It’s a long way from his days growing up in the Fifth Ward and attending Madison High School.
“I’m so humbled and so honored to lead this department in this great city,” said Finner during a Thursday news conference.
The Houston Police Officers' Union, to which Finner and some 5,100 other officers belong, is happy with the choice.
"We’re excited the mayor chose someone from inside the department,” said HPOU president Douglas Griffith.
Like Finner, Griffith joined HPD in 1990 and has seen chiefs come from inside and outside the department.
Outgoing Chief Art Acevedo came to Houston from Austin.
“Acevedo did a good job fitting in, but there’s nothing like having someone that knows, already knows the department,” Griffith said.
Acevedo tweeted his congratulations and wrote that Finner and incoming first executive chief Matt Slinkard have helped navigate the city through thick and then.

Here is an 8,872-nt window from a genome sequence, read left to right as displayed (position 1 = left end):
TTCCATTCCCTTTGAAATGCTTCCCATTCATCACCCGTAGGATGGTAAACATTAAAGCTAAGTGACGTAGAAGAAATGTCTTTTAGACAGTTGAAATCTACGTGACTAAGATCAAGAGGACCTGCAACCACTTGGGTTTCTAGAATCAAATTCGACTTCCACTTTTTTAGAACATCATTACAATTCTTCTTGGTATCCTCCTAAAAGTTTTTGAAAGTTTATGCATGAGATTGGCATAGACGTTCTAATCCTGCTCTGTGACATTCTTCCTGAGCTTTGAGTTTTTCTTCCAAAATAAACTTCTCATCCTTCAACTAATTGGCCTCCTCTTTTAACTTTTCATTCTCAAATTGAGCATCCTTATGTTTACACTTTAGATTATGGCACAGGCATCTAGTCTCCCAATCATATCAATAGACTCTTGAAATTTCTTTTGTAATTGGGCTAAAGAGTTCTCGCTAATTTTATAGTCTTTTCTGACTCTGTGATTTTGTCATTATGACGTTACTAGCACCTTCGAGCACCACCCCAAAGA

Harris County Sheriff Ed Gonzalez tweeted that HPD has a deep bench and that “Troy is the best choice," while District Attorney Kim Ogg said he can bring unity to the community.
That's something Finner said is among his priorities.
"At the very top of my agenda is going to be reducing homicides, reducing violent crime,” Finner said.
Griffith believes Finner will do the job a little differently than his outspoken predecessor who will remain with HPD during a transition period.
“I think he’s going to be a little more low key and just handle business without having to deal with the outside elements,” Griffith said.
Finner will assume his new role once he’s officially approved by Houston City Council.